Wednesday, May 30, 2012


It really does feel like a dream... 12 months ago we were enjoying life to its fullest sailing amongst the beautiful islands of the windwards. This is the sail from Rodney Bay. St Lucia to the Deux Pitons in the south of the island.

Isabel hooking in to a spanish mackerel. 

This fish gave Isabel a good fight, but in the end he made an excellent fish curry thanks to Devon's cooking skills.

Our first look at the Pitons.

After grabbing a mooring ball. It was all fun and games.

Just beautiful. Captain Allan relaxes. 

A nice shower after our snorkel feels wonderful. 

So lovely. 

The colors. 

I would go again.

St. Lucia, I Miss You

On all of our travels I have to say, the Wild Wrights never go back to a place a second time. But St. Lucia was just one of those magical places that we had to return to.
The genuine kindness of the people and their love for outdoor adventure is what made this island a two time visit for us.

Sailing from Dominica to St. Lucia was a little sloppy.

The kids felt every wave and sea sickness came over them.

Land, Our first look from sea.

Big ships like this are scary when they get to close.

Our first islander came as soon as we anchored.
The fruit man.

Nice fresh fruit.

Our first morning was a delight with fresh banana pancakes.

Simon spends his day fishing.

We take a hike on Pigeon Island.

Fort Rodney

This is one island that you wouldn't mind being stuck on.

Tuesday, May 8, 2012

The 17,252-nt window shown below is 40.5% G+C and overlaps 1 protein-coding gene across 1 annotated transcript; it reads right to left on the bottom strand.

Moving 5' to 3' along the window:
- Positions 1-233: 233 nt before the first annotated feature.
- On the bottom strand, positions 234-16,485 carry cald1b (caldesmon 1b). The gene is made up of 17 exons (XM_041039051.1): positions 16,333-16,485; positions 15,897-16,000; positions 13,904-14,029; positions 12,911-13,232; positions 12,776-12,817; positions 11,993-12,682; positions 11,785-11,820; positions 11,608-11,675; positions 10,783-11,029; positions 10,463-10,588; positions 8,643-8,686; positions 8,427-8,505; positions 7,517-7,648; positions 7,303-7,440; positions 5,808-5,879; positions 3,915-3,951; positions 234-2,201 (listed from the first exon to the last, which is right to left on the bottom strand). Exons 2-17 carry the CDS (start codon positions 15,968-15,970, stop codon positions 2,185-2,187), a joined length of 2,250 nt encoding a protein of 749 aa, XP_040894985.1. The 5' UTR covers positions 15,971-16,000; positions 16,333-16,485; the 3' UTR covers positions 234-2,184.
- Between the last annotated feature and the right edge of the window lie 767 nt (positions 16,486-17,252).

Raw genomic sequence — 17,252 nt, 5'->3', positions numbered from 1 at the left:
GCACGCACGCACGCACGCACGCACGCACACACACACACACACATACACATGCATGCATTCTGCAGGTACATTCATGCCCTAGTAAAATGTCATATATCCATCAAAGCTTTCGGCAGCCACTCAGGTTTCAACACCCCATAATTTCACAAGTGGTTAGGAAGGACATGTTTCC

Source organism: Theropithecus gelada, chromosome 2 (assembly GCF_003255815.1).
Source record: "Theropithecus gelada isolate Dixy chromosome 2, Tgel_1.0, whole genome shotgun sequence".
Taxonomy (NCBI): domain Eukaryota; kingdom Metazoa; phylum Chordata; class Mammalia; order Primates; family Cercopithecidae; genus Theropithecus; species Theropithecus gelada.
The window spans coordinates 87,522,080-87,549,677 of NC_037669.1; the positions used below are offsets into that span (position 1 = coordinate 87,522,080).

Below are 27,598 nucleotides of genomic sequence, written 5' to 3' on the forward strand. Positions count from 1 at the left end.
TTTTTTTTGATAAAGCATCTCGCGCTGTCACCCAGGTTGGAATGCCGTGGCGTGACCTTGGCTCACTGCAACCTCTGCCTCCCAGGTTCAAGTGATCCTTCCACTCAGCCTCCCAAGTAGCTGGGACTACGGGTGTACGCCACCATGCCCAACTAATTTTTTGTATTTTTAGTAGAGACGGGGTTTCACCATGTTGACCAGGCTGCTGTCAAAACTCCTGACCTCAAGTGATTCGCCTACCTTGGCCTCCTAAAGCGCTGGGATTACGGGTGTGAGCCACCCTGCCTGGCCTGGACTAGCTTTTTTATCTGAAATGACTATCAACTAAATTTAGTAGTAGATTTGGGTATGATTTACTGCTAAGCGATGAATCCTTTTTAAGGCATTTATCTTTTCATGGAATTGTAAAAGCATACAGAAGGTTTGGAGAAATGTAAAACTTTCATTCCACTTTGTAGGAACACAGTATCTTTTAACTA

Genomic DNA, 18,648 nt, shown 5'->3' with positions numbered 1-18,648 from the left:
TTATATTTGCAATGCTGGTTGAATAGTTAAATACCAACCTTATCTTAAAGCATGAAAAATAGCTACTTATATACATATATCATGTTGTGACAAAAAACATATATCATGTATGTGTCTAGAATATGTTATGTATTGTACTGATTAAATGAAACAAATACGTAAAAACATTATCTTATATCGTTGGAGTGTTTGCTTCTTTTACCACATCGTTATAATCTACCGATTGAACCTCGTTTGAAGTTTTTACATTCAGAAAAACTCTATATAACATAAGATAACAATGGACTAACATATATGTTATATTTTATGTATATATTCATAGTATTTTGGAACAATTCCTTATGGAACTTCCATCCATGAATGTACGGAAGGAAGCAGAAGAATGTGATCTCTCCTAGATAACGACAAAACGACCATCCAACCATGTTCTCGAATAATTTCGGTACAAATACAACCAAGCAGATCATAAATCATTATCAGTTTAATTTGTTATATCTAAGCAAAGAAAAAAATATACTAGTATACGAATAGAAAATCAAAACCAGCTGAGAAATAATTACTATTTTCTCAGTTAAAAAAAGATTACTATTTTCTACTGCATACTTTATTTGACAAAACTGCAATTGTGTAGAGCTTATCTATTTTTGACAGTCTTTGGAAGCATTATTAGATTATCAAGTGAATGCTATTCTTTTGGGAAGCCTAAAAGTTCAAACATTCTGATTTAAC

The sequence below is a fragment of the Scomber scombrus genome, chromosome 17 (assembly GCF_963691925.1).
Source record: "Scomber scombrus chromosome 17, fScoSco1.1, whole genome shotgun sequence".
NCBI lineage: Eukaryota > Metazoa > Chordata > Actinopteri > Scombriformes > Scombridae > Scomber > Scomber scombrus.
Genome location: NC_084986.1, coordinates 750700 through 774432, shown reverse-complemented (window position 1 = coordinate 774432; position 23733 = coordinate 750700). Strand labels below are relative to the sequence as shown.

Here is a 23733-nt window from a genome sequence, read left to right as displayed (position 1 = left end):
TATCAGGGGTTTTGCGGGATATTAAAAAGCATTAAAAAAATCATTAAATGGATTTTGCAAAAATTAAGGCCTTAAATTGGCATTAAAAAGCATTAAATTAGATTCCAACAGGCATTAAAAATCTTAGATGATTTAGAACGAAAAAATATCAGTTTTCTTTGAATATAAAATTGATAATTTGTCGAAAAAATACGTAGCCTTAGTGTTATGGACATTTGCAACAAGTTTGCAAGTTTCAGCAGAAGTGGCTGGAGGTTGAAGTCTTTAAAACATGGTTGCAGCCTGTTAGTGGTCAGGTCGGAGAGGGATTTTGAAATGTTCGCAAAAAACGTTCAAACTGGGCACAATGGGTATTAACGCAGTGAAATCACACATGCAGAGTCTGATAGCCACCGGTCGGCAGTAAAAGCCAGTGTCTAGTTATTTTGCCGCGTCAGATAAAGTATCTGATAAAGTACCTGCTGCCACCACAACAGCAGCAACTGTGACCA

We're getting tired of Florida... It's too hot and way too shallow, so much so, that we can't fit on any dock. We did finally get a spot at The Circle Yacht Club but again,we can't fit into the slip and have to tie stern-too at the end of the fixed dock. This puts us in a precarious position right on the very edge of the channel and the deeper water that we need.

The EXO isn't happy... we had a tug and barge go by pushing against the 7kt outgoing tide and it's wake nudged us just enough to get Odessa's keel stuck on top of the edge of the channel. Ten minutes later I heard "why are we leaning"... it took a little investigation (the rain had finally abated) and from outside it looked quite dramatic. Well... the tide was going out in a big way, as it had for a couple of days with a full moon, and we have a couple of feet left to go and about 8 hrs before we'd be floated back on the rising tide.

It took two dinks and the boom swung way out to port to nudge the keel about 12 inches and off the ledge. It was a relief to see Odessa slide back to vertical and settle in her normal position, even if she does look odd sort of sticking out into the channel, with her butt tied to the last post of the dock.

Unfortunately, if it happens once, so it can happen again. As a sailor you must act in these situations and the next hour was spent rigging a third anchor to go off the bow and restrict it from going to starboard and sliding our keel back up on the ledge.

Blu had the right idea, lay as low as possible and hope know body tells you to pull a line.

We're sitting as pretty as we can for now and dreaming of heading north to cooler weather and deeper water. The trip north may be more harrowing than sailing out in the open Caribbean. Longer runs because we can't get into most of the ports up the eastern seaboard, dealing with bad weather shooting off the mainland as we realize how unpredictable coastal sailing can be. And of course there's the gulf stream with it tendency to amplify the weathers effect on the ocean.

All of these factors are unpredictable... and that's what makes it challenging and exciting, and much more fun than driving up the I95 to New York.